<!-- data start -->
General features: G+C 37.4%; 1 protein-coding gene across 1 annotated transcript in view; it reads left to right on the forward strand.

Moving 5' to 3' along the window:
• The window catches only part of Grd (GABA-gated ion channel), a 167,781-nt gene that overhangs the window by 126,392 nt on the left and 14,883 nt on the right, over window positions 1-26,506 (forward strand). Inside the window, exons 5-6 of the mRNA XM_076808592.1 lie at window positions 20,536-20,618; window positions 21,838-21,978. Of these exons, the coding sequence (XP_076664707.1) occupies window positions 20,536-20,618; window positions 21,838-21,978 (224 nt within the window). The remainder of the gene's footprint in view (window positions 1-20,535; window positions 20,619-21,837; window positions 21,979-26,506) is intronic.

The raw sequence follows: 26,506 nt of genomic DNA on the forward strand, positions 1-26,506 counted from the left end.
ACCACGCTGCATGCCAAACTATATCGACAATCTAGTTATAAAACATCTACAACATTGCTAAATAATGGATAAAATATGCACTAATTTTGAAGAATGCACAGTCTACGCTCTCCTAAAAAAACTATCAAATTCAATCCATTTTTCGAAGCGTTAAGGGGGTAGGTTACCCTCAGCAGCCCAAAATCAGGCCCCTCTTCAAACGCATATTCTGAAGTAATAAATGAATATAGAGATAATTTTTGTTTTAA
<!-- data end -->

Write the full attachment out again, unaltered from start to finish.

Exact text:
General features: G+C 37.4%; 1 protein-coding gene across 1 annotated transcript in view; it reads left to right on the forward strand.

Moving 5' to 3' along the window:
• The window catches only part of Grd (GABA-gated ion channel), a 167,781-nt gene that overhangs the window by 126,392 nt on the left and 14,883 nt on the right, over window positions 1-26,506 (forward strand). Inside the window, exons 5-6 of the mRNA XM_076808592.1 lie at window positions 20,536-20,618; window positions 21,838-21,978. Of these exons, the coding sequence (XP_076664707.1) occupies window positions 20,536-20,618; window positions 21,838-21,978 (224 nt within the window). The remainder of the gene's footprint in view (window positions 1-20,535; window positions 20,619-21,837; window positions 21,979-26,506) is intronic.

The raw sequence follows: 26,506 nt of genomic DNA on the forward strand, positions 1-26,506 counted from the left end.
ACCACGCTGCATGCCAAACTATATCGACAATCTAGTTATAAAACATCTACAACATTGCTAAATAATGGATAAAATATGCACTAATTTTGAAGAATGCACAGTCTACGCTCTCCTAAAAAAACTATCAAATTCAATCCATTTTTCGAAGCGTTAAGGGGGTAGGTTACCCTCAGCAGCCCAAAATCAGGCCCCTCTTCAAACGCATATTCTGAAGTAATAAATGAATATAGAGATAATTTTTGTTTTAA